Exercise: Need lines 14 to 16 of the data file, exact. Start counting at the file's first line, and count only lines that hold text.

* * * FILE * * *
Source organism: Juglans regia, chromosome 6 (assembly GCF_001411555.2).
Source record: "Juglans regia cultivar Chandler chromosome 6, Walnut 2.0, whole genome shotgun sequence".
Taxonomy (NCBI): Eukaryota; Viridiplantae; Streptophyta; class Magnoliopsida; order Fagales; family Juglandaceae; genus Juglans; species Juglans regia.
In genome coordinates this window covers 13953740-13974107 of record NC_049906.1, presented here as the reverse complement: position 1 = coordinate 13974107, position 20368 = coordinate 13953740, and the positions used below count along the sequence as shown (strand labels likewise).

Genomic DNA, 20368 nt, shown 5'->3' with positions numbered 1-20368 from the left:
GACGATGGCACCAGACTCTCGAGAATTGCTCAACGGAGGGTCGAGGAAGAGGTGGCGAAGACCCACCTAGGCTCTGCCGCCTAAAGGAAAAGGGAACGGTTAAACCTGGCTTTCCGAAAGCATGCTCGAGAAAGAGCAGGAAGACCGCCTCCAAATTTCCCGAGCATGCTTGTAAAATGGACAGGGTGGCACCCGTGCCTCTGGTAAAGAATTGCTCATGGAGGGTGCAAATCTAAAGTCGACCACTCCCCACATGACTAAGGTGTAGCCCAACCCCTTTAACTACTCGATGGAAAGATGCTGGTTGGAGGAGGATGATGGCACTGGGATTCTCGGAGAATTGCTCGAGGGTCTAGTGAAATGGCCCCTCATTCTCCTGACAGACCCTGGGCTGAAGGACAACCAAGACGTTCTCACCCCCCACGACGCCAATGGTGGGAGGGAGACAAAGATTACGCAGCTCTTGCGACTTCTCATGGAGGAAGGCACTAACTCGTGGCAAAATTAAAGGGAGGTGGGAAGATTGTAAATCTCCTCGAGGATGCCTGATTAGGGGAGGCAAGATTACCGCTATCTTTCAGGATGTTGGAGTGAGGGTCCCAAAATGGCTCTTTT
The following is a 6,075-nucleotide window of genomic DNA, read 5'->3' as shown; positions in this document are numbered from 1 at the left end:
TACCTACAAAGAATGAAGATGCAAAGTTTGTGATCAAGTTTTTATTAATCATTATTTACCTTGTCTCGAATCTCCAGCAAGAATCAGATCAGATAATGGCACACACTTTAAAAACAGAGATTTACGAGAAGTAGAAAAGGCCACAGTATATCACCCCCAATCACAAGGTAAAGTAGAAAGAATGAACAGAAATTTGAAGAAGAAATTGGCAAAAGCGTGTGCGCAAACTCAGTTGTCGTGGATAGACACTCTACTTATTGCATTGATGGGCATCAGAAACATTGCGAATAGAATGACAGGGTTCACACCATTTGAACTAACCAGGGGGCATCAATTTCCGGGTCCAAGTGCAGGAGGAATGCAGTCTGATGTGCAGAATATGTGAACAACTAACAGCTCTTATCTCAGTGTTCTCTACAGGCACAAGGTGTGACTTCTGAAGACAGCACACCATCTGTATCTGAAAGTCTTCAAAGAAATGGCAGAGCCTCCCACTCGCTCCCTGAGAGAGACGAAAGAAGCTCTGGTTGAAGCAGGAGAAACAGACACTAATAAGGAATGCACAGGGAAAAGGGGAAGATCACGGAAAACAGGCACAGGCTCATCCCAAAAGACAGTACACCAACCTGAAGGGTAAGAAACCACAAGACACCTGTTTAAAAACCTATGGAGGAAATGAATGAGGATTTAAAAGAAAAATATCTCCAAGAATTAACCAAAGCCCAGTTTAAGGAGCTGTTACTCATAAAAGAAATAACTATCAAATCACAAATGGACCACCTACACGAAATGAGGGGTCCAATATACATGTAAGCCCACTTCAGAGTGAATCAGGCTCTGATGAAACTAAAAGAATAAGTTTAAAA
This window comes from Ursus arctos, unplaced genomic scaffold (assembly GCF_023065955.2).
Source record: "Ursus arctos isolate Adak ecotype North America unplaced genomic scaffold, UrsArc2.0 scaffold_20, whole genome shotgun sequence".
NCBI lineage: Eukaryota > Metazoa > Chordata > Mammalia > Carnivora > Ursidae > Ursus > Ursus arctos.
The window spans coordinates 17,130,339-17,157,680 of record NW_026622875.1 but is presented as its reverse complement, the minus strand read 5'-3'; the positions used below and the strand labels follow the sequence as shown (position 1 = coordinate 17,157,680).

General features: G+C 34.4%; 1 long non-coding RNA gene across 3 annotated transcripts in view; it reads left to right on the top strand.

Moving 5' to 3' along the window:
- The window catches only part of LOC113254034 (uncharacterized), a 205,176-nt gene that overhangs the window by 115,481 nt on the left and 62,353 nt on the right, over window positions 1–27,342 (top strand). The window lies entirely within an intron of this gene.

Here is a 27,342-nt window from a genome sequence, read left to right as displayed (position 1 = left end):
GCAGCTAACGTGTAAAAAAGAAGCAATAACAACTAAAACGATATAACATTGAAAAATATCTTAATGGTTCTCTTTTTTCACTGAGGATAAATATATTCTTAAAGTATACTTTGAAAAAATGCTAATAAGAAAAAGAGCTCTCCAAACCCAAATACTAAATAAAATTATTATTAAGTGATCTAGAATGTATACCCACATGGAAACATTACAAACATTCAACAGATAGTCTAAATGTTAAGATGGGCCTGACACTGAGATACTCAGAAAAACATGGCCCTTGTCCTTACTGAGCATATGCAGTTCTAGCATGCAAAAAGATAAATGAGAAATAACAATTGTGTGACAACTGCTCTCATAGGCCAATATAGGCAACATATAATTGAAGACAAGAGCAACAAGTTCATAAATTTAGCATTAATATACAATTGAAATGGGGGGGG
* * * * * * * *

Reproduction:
Moving 5' to 3' along the window:
- The window catches only part of LOC113254034 (uncharacterized), a 205,176-nt gene that overhangs the window by 115,481 nt on the left and 62,353 nt on the right, over window positions 1–27,342 (top strand). The window lies entirely within an intron of this gene.

Here is a 27,342-nt window from a genome sequence, read left to right as displayed (position 1 = left end):